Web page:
Poorly Funded and Managed Residential Institutions

    In many communities, people in difficult circumstances including persons with disabilities have been cared for by institutionalization. However, during emergency, including pandemics, when governments and development partners are resources constrained, these institutions become victims of budget-cut or closure without well-thought plan thus, exposing them to many problems including contraction of different diseases as substantiated by in some countries including Brazil, some of the recommendations are never incorporated into the relevant policies and worse of all, at certain point people were asked to protect themselves without considering the plight of persons with disabilities particularly those in residential care 33. persons with disabilities living in institutional care were only protected by recommendations and not by legislations 33. Persons with disabilities living in institutions are more likely to be infected with the virus and above all, have higher rates of deaths due to many factors namely difficulties in ensuring basic hygiene, maintaining social distancing, inadequate access to healthcare information and services, testing and delivery of appropriate and timely healthcare services4.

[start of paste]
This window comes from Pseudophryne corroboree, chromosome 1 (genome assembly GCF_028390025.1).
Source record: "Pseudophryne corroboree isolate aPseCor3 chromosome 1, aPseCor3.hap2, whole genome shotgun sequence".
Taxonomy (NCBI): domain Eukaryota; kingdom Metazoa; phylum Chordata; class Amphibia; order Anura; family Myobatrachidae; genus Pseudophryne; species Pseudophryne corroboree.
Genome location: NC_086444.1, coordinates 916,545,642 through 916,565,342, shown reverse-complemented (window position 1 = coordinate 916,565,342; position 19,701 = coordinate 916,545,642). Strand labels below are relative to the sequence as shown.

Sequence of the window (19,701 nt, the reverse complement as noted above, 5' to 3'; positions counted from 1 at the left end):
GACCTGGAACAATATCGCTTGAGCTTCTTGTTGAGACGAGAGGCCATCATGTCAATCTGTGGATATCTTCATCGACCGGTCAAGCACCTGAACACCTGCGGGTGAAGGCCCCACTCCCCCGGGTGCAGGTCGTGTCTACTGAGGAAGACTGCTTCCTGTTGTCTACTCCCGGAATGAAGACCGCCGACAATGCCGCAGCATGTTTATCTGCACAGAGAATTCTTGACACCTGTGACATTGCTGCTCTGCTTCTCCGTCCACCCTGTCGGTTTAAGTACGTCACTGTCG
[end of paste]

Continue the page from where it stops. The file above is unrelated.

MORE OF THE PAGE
Comparably, because of Covid-19 some residential cares were closed resulting in persons with disabilities being returned to their families some of whom do not have the required professional knowledge to properly care for them while protecting them from the virus 25. Covid-19 presents heighten risk to persons with disabilities particularly those living in congregated residential homes and as such both mortality, morbidity; and fatality rate is substantially higher among them compare to other groups 19.

    Positive Impacts of Covid-19